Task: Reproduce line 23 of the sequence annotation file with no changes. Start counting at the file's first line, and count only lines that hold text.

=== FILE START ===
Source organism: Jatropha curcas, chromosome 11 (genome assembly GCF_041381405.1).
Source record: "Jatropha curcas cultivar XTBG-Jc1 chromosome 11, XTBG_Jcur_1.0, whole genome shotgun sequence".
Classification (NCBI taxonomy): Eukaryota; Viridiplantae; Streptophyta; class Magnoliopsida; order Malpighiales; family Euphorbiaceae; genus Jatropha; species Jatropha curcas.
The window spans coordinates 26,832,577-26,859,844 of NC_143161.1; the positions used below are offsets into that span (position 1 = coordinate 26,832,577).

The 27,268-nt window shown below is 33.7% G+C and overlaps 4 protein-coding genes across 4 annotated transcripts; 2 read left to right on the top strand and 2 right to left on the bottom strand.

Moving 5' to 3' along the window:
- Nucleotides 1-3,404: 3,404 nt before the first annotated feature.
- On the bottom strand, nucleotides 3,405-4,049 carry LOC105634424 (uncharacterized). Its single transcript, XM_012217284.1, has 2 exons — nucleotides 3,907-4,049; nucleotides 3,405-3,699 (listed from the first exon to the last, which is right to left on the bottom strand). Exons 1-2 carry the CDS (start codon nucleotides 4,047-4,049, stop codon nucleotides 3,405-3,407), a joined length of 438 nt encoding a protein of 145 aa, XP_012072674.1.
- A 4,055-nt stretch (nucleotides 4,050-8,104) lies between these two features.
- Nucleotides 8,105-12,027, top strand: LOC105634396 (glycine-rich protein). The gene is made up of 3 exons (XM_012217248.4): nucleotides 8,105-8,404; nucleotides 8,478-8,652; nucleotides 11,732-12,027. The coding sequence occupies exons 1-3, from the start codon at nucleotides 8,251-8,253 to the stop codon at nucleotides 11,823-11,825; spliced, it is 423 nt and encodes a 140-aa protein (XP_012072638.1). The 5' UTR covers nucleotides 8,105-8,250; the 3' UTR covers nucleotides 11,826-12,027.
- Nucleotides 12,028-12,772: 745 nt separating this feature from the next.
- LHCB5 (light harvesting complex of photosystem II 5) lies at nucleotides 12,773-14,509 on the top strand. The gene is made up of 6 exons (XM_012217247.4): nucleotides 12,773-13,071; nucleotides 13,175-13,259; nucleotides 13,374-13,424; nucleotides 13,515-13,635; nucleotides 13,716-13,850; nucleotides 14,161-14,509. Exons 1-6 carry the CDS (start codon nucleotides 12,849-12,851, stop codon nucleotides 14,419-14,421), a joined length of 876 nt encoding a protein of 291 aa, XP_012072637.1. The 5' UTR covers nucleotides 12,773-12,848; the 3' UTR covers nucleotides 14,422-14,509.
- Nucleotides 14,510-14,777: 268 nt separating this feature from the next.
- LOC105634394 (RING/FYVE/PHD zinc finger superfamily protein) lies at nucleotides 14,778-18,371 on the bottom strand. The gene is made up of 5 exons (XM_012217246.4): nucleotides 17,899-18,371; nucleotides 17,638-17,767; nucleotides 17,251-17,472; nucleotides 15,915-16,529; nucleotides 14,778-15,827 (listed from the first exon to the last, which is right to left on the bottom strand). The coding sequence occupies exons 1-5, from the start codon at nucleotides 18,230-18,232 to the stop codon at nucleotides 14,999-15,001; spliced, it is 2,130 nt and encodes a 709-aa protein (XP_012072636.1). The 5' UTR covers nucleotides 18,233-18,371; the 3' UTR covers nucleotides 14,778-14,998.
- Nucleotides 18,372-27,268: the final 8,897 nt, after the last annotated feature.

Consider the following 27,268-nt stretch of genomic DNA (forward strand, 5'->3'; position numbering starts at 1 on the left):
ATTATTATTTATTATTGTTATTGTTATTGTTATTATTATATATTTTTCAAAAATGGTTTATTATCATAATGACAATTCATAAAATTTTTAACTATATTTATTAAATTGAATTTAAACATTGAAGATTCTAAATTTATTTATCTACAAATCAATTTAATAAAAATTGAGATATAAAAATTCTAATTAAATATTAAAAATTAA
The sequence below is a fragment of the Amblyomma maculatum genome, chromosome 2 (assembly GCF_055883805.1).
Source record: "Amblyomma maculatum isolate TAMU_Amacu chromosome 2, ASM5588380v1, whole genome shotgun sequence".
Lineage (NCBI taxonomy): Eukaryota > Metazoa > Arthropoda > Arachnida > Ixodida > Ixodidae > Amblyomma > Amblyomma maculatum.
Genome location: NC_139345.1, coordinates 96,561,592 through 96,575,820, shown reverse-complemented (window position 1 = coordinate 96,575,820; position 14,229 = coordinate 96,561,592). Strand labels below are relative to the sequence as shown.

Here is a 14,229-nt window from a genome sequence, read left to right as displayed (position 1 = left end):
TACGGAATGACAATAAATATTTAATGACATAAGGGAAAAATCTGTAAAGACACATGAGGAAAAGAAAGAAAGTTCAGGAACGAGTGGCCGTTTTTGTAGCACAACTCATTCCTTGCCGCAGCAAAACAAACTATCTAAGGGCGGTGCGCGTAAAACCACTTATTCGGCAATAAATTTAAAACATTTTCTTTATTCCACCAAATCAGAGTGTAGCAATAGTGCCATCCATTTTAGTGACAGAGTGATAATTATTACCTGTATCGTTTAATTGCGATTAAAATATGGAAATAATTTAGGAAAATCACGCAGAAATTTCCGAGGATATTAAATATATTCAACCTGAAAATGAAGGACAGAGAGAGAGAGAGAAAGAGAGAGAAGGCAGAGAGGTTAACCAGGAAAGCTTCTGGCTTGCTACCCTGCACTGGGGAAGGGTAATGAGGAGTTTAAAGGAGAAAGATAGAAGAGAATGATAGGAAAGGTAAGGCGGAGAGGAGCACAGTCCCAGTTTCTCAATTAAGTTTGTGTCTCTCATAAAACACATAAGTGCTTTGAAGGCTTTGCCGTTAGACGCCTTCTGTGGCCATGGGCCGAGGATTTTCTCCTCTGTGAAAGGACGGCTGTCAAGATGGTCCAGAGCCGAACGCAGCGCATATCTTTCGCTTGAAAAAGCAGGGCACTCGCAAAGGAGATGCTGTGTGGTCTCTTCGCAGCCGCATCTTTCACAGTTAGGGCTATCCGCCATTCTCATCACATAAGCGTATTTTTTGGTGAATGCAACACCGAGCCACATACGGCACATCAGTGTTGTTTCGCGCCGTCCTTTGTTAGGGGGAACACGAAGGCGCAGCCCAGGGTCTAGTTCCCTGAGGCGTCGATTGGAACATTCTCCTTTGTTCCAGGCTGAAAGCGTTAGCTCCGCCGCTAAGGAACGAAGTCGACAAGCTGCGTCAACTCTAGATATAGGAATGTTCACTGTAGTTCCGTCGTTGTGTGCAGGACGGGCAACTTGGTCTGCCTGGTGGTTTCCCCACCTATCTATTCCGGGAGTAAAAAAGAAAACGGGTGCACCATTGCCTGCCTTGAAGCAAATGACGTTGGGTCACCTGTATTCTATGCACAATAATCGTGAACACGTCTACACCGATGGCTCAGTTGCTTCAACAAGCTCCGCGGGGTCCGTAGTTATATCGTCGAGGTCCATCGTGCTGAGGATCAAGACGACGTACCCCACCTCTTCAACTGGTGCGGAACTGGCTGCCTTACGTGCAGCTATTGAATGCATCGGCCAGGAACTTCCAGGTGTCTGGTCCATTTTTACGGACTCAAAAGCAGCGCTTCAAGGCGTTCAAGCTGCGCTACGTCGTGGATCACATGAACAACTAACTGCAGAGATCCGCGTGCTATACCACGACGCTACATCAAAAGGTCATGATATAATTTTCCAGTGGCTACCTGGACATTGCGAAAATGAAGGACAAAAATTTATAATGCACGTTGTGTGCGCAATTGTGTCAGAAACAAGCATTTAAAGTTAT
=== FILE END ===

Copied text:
TACGGAATGACAATAAATATTTAATGACATAAGGGAAAAATCTGTAAAGACACATGAGGAAAAGAAAGAAAGTTCAGGAACGAGTGGCCGTTTTTGTAGCACAACTCATTCCTTGCCGCAGCAAAACAAACTATCTAAGGGCGGTGCGCGTAAAACCACTTATTCGGCAATAAATTTAAAACATTTTCTTTATTCCACCAAATCAGAGTGTAGCAATAGTGCCATCCATTTTAGTGACAGAGTGATAATTATTACCTGTATCGTTTAATTGCGATTAAAATATGGAAATAATTTAGGAAAATCACGCAGAAATTTCCGAGGATATTAAATATATTCAACCTGAAAATGAAGGACAGAGAGAGAGAGAGAAAGAGAGAGAAGGCAGAGAGGTTAACCAGGAAAGCTTCTGGCTTGCTACCCTGCACTGGGGAAGGGTAATGAGGAGTTTAAAGGAGAAAGATAGAAGAGAATGATAGGAAAGGTAAGGCGGAGAGGAGCACAGTCCCAGTTTCTCAATTAAGTTTGTGTCTCTCATAAAACACATAAGTGCTTTGAAGGCTTTGCCGTTAGACGCCTTCTGTGGCCATGGGCCGAGGATTTTCTCCTCTGTGAAAGGACGGCTGTCAAGATGGTCCAGAGCCGAACGCAGCGCATATCTTTCGCTTGAAAAAGCAGGGCACTCGCAAAGGAGATGCTGTGTGGTCTCTTCGCAGCCGCATCTTTCACAGTTAGGGCTATCCGCCATTCTCATCACATAAGCGTATTTTTTGGTGAATGCAACACCGAGCCACATACGGCACATCAGTGTTGTTTCGCGCCGTCCTTTGTTAGGGGGAACACGAAGGCGCAGCCCAGGGTCTAGTTCCCTGAGGCGTCGATTGGAACATTCTCCTTTGTTCCAGGCTGAAAGCGTTAGCTCCGCCGCTAAGGAACGAAGTCGACAAGCTGCGTCAACTCTAGATATAGGAATGTTCACTGTAGTTCCGTCGTTGTGTGCAGGACGGGCAACTTGGTCTGCCTGGTGGTTTCCCCACCTATCTATTCCGGGAGTAAAAAAGAAAACGGGTGCACCATTGCCTGCCTTGAAGCAAATGACGTTGGGTCACCTGTATTCTATGCACAATAATCGTGAACACGTCTACACCGATGGCTCAGTTGCTTCAACAAGCTCCGCGGGGTCCGTAGTTATATCGTCGAGGTCCATCGTGCTGAGGATCAAGACGACGTACCCCACCTCTTCAACTGGTGCGGAACTGGCTGCCTTACGTGCAGCTATTGAATGCATCGGCCAGGAACTTCCAGGTGTCTGGTCCATTTTTACGGACTCAAAAGCAGCGCTTCAAGGCGTTCAAGCTGCGCTACGTCGTGGATCACATGAACAACTAACTGCAGAGATCCGCGTGCTATACCACGACGCTACATCAAAAGGTCATGATATAATTTTCCAGTGGCTACCTGGACATTGCGAAAATGAAGGACAAAAATTTATAATGCACGTTGTGTGCGCAATTGTGTCAGAAACAAGCATTTAAAGTTAT